Hadi Salehi Esfahani is a professor of economics whose research focuses on Middle East and Third-World economies. He is executive secretary of the Middle East Economic Association, a non-political organization of economists and scholars. Oil, of course, is the Middle East's biggest industry, and the rapid increase of oil prices has raised concerns that the world economy is facing a new round of instability. He was interviewed by News Bureau Business and Law Editor Mark Reutter.
The oil price shocks of 1973-74 and 1979-80 caused major disruptions to the U.S. economy. With the price of crude oil jumping to $75 a barrel and gas nearing $3 a gallon at the pump, are we headed toward an energy-driven recession?
An energy-driven recession is unlikely. Some slowdown in growth is quite possible, but not a recession. Two major things have changed since the 1970s that should help the economy now. First, the country is far less energy-dependent than it used to be. This is largely because the economy has moved away from manufacturing toward the production of services, which are not very energy intensive. So an increase in oil price has less effect on production and prices nowadays. The second factor is that economists know much more about the dynamics of the economy and provide much better advice to the Federal Reserve and the government about policies that mitigate adverse effects such as oil price shocks.
Since the 1970s, there have been frequent calls for policies that ensure energy security for the U.S. But isn't the country today more dependent on foreign oil, especially oil from the Middle East, than ever before?
If you define dependence in terms of share of imports in total energy use, yes, the U.S. is more dependent on foreign oil. But this is not correct if you take a broader perspective. As I just mentioned, energy use relative to GDP production has gone down. So overall we are less dependent on energy. Another consideration is that the oil market has many more players nowadays, which gives us greater independence from groups like OPEC [Organization of the Petroleum Exporting Countries]. Finally, many businesses have evolved towards systems that can switch to alternative sources of energy or can reduce energy costs with marginal investments. In sum, we have more flexibility in terms of where we want to buy oil and the way we want to use it.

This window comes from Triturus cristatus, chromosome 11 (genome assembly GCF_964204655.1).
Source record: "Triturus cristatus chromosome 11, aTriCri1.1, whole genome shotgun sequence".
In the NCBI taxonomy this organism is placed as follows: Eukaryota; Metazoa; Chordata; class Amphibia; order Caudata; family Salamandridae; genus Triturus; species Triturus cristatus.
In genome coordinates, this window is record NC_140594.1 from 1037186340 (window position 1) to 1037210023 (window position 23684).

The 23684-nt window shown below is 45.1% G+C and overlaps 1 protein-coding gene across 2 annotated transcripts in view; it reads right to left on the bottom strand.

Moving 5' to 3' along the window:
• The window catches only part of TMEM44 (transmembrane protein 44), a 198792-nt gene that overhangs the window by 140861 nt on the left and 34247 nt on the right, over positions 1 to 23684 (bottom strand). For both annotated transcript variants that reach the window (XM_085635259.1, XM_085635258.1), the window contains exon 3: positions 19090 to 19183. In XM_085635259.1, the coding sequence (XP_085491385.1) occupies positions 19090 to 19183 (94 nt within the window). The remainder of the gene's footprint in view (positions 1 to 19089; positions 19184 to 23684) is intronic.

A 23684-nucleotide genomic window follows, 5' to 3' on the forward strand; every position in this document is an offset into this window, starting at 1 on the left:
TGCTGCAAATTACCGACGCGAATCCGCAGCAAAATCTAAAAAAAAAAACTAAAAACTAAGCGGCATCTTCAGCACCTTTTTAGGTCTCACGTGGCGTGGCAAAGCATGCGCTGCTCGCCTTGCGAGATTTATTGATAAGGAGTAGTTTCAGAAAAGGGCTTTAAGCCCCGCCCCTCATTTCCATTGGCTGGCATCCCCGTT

Why hasn't the U.S. made better strides at switching to alternative sources of energy since the 1970s?
Let me first say that the U.S. has in some ways made progress, partly through investment in alternative-energy production processes and partly through outsourcing to countries that produce goods with less or alternate sources of energy. But overall I agree that more could have been done. Certainly, the relatively low price of oil over the last two decades diminished the incentive to invest in alternate sources. With crude oil prices tripling over the past four years, we are likely to see much greater efforts to tap into non-oil sources.
What can the government do today?
Washington can adopt strategies that speed up the process of switching away from oil. Adopting new energy sources involves a "network effect" in which it becomes worthwhile for each of us to do something because many others are doing the same thing. For example, cars using natural gas could become a much more attractive choice to individual consumers if the market for them were larger and there were service stations offering the fuel and repair shops able to fix them. This requires coordination, infrastructure, and incentives. The government can aid in this process through its tax policies, research programs, and by actively educating the public.